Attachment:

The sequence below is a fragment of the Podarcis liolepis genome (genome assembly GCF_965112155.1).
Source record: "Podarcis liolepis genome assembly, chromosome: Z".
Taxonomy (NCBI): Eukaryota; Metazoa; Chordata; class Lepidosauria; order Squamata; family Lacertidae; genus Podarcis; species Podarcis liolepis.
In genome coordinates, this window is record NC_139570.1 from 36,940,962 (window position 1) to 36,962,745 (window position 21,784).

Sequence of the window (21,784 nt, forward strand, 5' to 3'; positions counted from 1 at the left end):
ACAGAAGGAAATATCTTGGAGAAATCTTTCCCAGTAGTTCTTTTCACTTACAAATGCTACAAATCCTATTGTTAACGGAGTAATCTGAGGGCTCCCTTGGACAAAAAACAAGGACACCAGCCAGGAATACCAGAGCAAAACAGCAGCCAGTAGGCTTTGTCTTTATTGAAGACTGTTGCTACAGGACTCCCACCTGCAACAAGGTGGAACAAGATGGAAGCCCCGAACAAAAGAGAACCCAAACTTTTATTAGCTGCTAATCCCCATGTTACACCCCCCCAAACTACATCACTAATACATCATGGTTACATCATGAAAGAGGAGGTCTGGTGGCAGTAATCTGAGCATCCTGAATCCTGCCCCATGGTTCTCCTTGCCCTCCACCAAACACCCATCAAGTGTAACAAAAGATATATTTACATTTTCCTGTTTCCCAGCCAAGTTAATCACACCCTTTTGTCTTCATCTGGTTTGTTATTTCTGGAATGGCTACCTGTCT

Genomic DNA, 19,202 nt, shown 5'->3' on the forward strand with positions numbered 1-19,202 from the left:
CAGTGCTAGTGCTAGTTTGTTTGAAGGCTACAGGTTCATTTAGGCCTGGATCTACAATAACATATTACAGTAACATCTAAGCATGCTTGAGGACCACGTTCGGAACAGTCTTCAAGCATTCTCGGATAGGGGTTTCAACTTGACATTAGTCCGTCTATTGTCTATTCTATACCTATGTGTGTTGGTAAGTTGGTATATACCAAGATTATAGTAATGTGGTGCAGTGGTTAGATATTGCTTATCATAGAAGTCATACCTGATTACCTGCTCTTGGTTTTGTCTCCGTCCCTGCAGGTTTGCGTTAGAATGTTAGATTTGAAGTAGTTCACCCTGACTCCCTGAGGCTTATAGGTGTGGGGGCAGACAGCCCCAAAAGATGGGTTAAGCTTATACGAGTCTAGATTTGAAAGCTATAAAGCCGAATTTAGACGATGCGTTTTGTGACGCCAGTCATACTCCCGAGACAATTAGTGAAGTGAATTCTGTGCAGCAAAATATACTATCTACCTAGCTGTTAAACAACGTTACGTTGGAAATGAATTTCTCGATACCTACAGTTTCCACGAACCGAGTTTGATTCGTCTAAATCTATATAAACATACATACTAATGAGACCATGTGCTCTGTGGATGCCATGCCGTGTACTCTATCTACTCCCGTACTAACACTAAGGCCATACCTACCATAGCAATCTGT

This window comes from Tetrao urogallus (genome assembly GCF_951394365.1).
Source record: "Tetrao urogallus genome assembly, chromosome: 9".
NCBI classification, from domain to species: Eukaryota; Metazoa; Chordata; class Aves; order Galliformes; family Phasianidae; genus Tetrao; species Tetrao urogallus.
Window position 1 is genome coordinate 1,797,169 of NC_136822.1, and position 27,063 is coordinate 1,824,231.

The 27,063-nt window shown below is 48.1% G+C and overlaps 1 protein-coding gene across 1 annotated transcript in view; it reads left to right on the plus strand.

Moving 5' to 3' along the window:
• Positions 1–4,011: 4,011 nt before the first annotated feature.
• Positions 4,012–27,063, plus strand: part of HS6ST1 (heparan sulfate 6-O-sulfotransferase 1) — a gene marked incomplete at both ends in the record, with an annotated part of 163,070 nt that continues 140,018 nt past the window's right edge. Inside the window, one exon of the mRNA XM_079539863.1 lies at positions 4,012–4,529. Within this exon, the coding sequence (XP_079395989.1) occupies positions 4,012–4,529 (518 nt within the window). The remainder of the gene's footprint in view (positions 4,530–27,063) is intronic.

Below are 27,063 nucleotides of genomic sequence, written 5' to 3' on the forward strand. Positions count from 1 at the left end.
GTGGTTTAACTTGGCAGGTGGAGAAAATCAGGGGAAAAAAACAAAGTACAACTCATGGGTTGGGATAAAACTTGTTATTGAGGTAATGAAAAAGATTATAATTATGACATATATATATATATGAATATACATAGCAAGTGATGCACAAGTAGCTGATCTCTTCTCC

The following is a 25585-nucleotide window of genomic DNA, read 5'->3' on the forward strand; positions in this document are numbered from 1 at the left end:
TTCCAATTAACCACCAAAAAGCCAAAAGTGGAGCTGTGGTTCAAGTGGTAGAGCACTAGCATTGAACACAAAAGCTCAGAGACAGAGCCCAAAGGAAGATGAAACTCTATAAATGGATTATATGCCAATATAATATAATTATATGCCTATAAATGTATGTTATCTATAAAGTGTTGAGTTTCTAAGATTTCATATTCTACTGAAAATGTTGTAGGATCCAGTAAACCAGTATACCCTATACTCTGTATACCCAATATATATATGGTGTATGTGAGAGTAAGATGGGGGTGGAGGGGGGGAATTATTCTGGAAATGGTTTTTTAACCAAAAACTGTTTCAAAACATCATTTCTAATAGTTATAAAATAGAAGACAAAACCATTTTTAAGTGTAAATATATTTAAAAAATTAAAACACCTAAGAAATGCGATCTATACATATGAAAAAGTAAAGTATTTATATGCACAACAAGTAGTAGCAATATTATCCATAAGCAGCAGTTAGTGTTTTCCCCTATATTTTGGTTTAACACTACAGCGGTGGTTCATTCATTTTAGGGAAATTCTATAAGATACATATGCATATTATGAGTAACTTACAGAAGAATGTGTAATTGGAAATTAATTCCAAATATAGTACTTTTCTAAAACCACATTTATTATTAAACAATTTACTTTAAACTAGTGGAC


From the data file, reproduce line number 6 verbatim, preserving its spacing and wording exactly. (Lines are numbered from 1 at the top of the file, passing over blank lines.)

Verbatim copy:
ACAGAAGGAAATATCTTGGAGAAATCTTTCCCAGTAGTTCTTTTCACTTACAAATGCTACAAATCCTATTGTTAACGGAGTAATCTGAGGGCTCCCTTGGACAAAAAACAAGGACACCAGCCAGGAATACCAGAGCAAAACAGCAGCCAGTAGGCTTTGTCTTTATTGAAGACTGTTGCTACAGGACTCCCACCTGCAACAAGGTGGAACAAGATGGAAGCCCCGAACAAAAGAGAACCCAAACTTTTATTAGCTGCTAATCCCCATGTTACACCCCCCCAAACTACATCACTAATACATCATGGTTACATCATGAAAGAGGAGGTCTGGTGGCAGTAATCTGAGCATCCTGAATCCTGCCCCATGGTTCTCCTTGCCCTCCACCAAACACCCATCAAGTGTAACAAAAGATATATTTACATTTTCCTGTTTCCCAGCCAAGTTAATCACACCCTTTTGTCTTCATCTGGTTTGTTATTTCTGGAATGGCTACCTGTCT